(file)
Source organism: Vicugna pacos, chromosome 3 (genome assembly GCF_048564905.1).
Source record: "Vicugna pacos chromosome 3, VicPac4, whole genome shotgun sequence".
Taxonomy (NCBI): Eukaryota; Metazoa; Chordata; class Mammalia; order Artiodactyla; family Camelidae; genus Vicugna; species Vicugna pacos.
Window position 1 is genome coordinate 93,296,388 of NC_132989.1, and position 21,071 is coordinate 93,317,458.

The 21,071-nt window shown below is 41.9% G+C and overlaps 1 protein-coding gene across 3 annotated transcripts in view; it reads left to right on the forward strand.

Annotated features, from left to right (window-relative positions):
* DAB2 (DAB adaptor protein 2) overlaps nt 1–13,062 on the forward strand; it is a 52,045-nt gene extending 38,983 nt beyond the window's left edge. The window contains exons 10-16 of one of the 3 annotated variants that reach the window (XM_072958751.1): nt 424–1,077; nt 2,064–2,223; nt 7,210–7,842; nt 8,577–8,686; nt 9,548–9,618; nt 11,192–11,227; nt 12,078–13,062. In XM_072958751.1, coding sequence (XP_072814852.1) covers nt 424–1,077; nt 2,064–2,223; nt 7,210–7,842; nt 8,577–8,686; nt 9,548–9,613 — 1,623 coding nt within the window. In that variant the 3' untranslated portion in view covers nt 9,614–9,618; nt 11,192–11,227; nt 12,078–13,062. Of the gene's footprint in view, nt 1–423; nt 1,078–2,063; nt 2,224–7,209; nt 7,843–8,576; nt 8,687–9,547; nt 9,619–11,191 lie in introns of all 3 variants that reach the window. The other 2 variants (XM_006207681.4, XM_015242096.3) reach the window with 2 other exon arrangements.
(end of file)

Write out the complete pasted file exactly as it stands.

Source organism: Vicugna pacos, chromosome 3 (genome assembly GCF_048564905.1).
Source record: "Vicugna pacos chromosome 3, VicPac4, whole genome shotgun sequence".
Taxonomy (NCBI): Eukaryota; Metazoa; Chordata; class Mammalia; order Artiodactyla; family Camelidae; genus Vicugna; species Vicugna pacos.
Window position 1 is genome coordinate 93,296,388 of NC_132989.1, and position 21,071 is coordinate 93,317,458.

The 21,071-nt window shown below is 41.9% G+C and overlaps 1 protein-coding gene across 3 annotated transcripts in view; it reads left to right on the forward strand.

Annotated features, from left to right (window-relative positions):
* DAB2 (DAB adaptor protein 2) overlaps nt 1–13,062 on the forward strand; it is a 52,045-nt gene extending 38,983 nt beyond the window's left edge. The window contains exons 10-16 of one of the 3 annotated variants that reach the window (XM_072958751.1): nt 424–1,077; nt 2,064–2,223; nt 7,210–7,842; nt 8,577–8,686; nt 9,548–9,618; nt 11,192–11,227; nt 12,078–13,062. In XM_072958751.1, coding sequence (XP_072814852.1) covers nt 424–1,077; nt 2,064–2,223; nt 7,210–7,842; nt 8,577–8,686; nt 9,548–9,613 — 1,623 coding nt within the window. In that variant the 3' untranslated portion in view covers nt 9,614–9,618; nt 11,192–11,227; nt 12,078–13,062. Of the gene's footprint in view, nt 1–423; nt 1,078–2,063; nt 2,224–7,209; nt 7,843–8,576; nt 8,687–9,547; nt 9,619–11,191 lie in introns of all 3 variants that reach the window. The other 2 variants (XM_006207681.4, XM_015242096.3) reach the window with 2 other exon arrangements.